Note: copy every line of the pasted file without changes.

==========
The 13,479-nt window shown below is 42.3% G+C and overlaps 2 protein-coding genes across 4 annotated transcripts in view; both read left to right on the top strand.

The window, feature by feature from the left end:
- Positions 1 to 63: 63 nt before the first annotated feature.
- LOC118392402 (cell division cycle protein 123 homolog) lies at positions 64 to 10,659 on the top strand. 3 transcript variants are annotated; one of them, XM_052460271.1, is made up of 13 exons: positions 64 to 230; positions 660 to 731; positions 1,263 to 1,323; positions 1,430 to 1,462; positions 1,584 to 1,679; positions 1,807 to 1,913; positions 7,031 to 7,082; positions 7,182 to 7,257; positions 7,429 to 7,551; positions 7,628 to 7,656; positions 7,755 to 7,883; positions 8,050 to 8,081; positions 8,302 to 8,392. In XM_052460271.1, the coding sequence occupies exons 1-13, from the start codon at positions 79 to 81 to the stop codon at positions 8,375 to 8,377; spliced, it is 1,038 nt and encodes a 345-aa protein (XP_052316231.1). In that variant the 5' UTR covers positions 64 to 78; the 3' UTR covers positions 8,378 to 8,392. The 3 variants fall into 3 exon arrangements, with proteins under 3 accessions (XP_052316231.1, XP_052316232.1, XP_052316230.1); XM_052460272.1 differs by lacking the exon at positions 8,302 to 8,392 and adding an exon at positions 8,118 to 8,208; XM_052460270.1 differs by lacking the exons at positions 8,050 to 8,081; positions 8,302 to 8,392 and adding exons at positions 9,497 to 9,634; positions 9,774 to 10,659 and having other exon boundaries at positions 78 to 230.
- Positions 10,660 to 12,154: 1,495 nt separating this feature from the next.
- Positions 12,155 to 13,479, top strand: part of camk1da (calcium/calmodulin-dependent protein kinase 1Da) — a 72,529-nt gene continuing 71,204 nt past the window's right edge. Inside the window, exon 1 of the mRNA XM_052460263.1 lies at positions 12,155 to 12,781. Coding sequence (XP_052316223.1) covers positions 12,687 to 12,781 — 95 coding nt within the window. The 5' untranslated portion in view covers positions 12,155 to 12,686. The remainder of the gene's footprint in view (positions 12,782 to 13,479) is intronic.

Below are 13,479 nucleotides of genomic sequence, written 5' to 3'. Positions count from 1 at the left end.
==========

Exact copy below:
The 13,479-nt window shown below is 42.3% G+C and overlaps 2 protein-coding genes across 4 annotated transcripts in view; both read left to right on the top strand.

The window, feature by feature from the left end:
- Positions 1 to 63: 63 nt before the first annotated feature.
- LOC118392402 (cell division cycle protein 123 homolog) lies at positions 64 to 10,659 on the top strand. 3 transcript variants are annotated; one of them, XM_052460271.1, is made up of 13 exons: positions 64 to 230; positions 660 to 731; positions 1,263 to 1,323; positions 1,430 to 1,462; positions 1,584 to 1,679; positions 1,807 to 1,913; positions 7,031 to 7,082; positions 7,182 to 7,257; positions 7,429 to 7,551; positions 7,628 to 7,656; positions 7,755 to 7,883; positions 8,050 to 8,081; positions 8,302 to 8,392. In XM_052460271.1, the coding sequence occupies exons 1-13, from the start codon at positions 79 to 81 to the stop codon at positions 8,375 to 8,377; spliced, it is 1,038 nt and encodes a 345-aa protein (XP_052316231.1). In that variant the 5' UTR covers positions 64 to 78; the 3' UTR covers positions 8,378 to 8,392. The 3 variants fall into 3 exon arrangements, with proteins under 3 accessions (XP_052316231.1, XP_052316232.1, XP_052316230.1); XM_052460272.1 differs by lacking the exon at positions 8,302 to 8,392 and adding an exon at positions 8,118 to 8,208; XM_052460270.1 differs by lacking the exons at positions 8,050 to 8,081; positions 8,302 to 8,392 and adding exons at positions 9,497 to 9,634; positions 9,774 to 10,659 and having other exon boundaries at positions 78 to 230.
- Positions 10,660 to 12,154: 1,495 nt separating this feature from the next.
- Positions 12,155 to 13,479, top strand: part of camk1da (calcium/calmodulin-dependent protein kinase 1Da) — a 72,529-nt gene continuing 71,204 nt past the window's right edge. Inside the window, exon 1 of the mRNA XM_052460263.1 lies at positions 12,155 to 12,781. Coding sequence (XP_052316223.1) covers positions 12,687 to 12,781 — 95 coding nt within the window. The 5' untranslated portion in view covers positions 12,155 to 12,686. The remainder of the gene's footprint in view (positions 12,782 to 13,479) is intronic.

Below are 13,479 nucleotides of genomic sequence, written 5' to 3'. Positions count from 1 at the left end.